I've done things in life that most would consider hard to do.
1.) Grow up without a father.
When I was 2 my father left our family. The next time I heard from him I was 12 or so, and all he had for me was a pack of lies. Being raised in a christian family and going to a christian school made this twice as hard. I clearly remember the principle of the school telling the teachers "Keep an eye on him, he is from a divorced family, he will be a problem." This was on my first day of school. As a result of the prejudice, I was put in remedial classes--until standardized testing in 2nd grade. I guess testing at a high school reading level did not fit well with being in the remedial reading class.
2.) Boot camp.
After not being able to figure out what to do in college I decided to have someone tell me what to do for a while. I enlisted in the United States Coast Guard. Boot camp was hard, at the time I would have told you it was the hardest thing I had ever done. The story that sticks out in my mind the most that describes the difficulty of boot camp is when we earned our company colors (flag). After a long day we were getting ready for lights-out when a company commander walked into the squad bay yelling. We quickly found ourselves on a road march to a place none of us had been. The road turned into a gravel road, which then turned into a path. We stepped onto the beach in the pitch black. We then spent the next hour or so being "IT'd." This consisted mostly of running, jumping, and doing push ups in the sand. We then were marched into pitch black water about knee deep, with waves crashing around us and were instructed to drink a mouthful of the salt water. You see if we failed to do our jobs, our duty, this is the last thing the person we should have been saving would taste.
3.) King crab season.
The lesson taught on the beach during boot camp became real for me very fast. Out of boot camp I was stationed on the Cutter Jarvis. In boot camp I thought it was a dream assignment. The Jarvis is home ported in Honolulu, HI. I spent my leave back home, then flew out to meet my ship. It turns out the ship was underway in Alaska. A few days in Hono and I was off to meet the ship for real this time. After getting my sea legs under me I fell into a routine. We had a short shore leave, and then the reason we were in the area started--King Crab season. If you have ever watched Deadliest Catch you will know what this is. I was there for search and rescue standby. The seas during the season were around 30 feet with rouge waves taller than 45 feet. Even on a 378 foot ship these waves were dangerous. The small fishing vessels did not fair well. With water temperatures in the 40's the two people who were washed over board while fishing didn't stand much of a chance. The third person to go over board while searching for the first two people didn't have a chance either. We spent 4 days searching for the fishers. No one said it, but we all knew... we were searching for bodies. This hit me hard, less than two months out of boot camp three people died.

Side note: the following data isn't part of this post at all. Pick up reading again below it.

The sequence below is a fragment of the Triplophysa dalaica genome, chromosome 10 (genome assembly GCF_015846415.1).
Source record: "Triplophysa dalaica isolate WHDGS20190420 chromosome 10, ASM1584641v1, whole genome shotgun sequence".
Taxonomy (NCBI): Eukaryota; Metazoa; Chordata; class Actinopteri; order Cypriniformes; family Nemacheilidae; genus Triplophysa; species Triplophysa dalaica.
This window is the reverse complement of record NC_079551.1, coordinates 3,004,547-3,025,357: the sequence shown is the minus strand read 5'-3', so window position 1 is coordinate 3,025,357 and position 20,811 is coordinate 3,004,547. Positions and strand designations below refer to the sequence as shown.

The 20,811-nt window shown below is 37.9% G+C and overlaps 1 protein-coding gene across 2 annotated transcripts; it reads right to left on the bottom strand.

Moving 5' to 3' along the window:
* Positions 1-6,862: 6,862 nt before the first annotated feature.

4.) Quit smoking.
I won't go into great detail on this, if you smoke you understand how hard this is. If you don't smoke or haven't been a smoker I can't make you understand.
5.) Raise a newborn.
No sleep-check. Crying for what seems like no reason- check. Poop, lots of poop- check. Stress, worry, and nightmares about SIDS- check. Raising a child is hard. I think anyone who has done it will stand by that. My living son is 14 months old, I am not sure what is in store for the future, but I am sure it will be equal parts hard and joy.
So I hope the hard things I have gone through have established me enough to the point were you can take my word for it, I am a "man." It might even be said I am a man's man. I wear shorts nearly year round (I live in Wisconsin), I am too manly to get cold. Now that we have that out of the way; onto the hardest thing I have ever done.
6.) Have 3 of my children die
None of these things, not even if you somehow added them up and made them all happen at one time even touches how hard it is to be a father who has held his children after they were dead. How hard it was to see the spot on the ultrasound that was causing my wife's bleeding and knowing it was Tittle after he had died. How hard it can be to answer "How many children do you have?"
I wish my life had taken a different path. I wish my father had never left, that I had not needed boot camp to get direction, that I could have found those fisherman so that their families had bodies to bury, and that I had never even started smoking.
What I think is so hard for some people to understand is that I don't wish I never had Oscar, Bella, or Tittle. Sure I wish they were with me still, but even knowing that they would die I would do it all over again. Being able to know that pain and the tears that come with it, and say honestly that I would do it all over again makes me more of a man than anything else I have ever done.
Feel free to leave a comment. I would love to know who is reading these posts. Share this with anyone you think would benefit from reading it. If you are a father or mother who has suffered through loss, speak out and break the silence. The loss of a child will only remain taboo as long as those who suffer do not speak out.